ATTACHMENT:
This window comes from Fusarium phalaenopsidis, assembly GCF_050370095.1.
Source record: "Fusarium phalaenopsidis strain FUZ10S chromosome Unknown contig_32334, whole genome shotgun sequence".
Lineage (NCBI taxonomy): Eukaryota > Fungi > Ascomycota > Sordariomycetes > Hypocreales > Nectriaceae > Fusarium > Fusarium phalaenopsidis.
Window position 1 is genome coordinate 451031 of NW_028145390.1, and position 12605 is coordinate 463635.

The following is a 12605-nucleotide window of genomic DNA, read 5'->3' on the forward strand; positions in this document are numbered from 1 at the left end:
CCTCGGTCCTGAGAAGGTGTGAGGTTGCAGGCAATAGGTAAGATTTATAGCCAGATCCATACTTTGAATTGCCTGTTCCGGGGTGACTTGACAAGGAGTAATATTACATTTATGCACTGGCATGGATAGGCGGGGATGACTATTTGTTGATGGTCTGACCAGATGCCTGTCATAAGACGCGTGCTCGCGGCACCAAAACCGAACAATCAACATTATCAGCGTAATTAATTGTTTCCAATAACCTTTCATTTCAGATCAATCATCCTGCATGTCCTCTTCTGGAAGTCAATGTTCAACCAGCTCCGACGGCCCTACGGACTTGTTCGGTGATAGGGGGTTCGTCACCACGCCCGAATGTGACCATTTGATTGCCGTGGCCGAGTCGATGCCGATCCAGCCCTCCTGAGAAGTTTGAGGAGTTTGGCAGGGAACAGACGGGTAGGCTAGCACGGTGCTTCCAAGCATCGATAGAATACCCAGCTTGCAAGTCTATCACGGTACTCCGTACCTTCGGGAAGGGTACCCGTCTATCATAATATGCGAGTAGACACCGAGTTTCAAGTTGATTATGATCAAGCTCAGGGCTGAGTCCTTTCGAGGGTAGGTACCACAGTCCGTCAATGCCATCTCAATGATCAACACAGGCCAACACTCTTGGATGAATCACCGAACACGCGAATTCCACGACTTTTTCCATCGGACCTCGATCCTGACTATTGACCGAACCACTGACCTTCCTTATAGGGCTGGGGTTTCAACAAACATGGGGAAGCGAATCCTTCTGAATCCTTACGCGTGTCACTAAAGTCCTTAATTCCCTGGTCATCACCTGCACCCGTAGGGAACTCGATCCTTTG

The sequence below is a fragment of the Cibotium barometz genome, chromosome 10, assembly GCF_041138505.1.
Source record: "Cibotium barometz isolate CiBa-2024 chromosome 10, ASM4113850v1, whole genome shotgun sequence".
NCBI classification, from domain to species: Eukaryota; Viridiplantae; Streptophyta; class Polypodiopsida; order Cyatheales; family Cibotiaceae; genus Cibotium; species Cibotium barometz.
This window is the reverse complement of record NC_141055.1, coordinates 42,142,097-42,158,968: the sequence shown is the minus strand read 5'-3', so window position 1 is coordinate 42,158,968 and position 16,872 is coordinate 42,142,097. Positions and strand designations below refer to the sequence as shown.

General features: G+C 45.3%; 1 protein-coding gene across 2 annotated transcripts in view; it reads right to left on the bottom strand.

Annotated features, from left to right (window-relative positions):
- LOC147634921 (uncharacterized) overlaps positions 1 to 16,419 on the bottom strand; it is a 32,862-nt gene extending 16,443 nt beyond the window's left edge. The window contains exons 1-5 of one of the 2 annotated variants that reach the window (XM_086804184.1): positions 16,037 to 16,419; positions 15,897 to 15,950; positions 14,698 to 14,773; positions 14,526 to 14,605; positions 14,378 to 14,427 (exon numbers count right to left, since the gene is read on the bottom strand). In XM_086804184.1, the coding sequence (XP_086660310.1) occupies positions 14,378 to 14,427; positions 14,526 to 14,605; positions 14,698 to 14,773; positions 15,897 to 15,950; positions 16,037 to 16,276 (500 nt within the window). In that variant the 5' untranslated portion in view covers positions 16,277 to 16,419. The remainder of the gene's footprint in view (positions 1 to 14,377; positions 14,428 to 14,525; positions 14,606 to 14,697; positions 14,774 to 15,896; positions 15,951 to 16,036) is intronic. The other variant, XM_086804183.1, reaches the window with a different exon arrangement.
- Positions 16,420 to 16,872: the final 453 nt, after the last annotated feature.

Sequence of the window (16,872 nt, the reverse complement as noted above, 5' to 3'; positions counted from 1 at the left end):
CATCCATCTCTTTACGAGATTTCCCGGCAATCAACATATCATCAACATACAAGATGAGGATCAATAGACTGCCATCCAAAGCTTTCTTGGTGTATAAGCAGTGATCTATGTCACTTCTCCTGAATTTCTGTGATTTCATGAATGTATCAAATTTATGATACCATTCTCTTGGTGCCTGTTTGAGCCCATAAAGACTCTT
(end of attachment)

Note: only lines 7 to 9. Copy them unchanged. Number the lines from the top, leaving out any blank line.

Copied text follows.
The sequence below is a fragment of the Cibotium barometz genome, chromosome 10, assembly GCF_041138505.1.
Source record: "Cibotium barometz isolate CiBa-2024 chromosome 10, ASM4113850v1, whole genome shotgun sequence".
NCBI classification, from domain to species: Eukaryota; Viridiplantae; Streptophyta; class Polypodiopsida; order Cyatheales; family Cibotiaceae; genus Cibotium; species Cibotium barometz.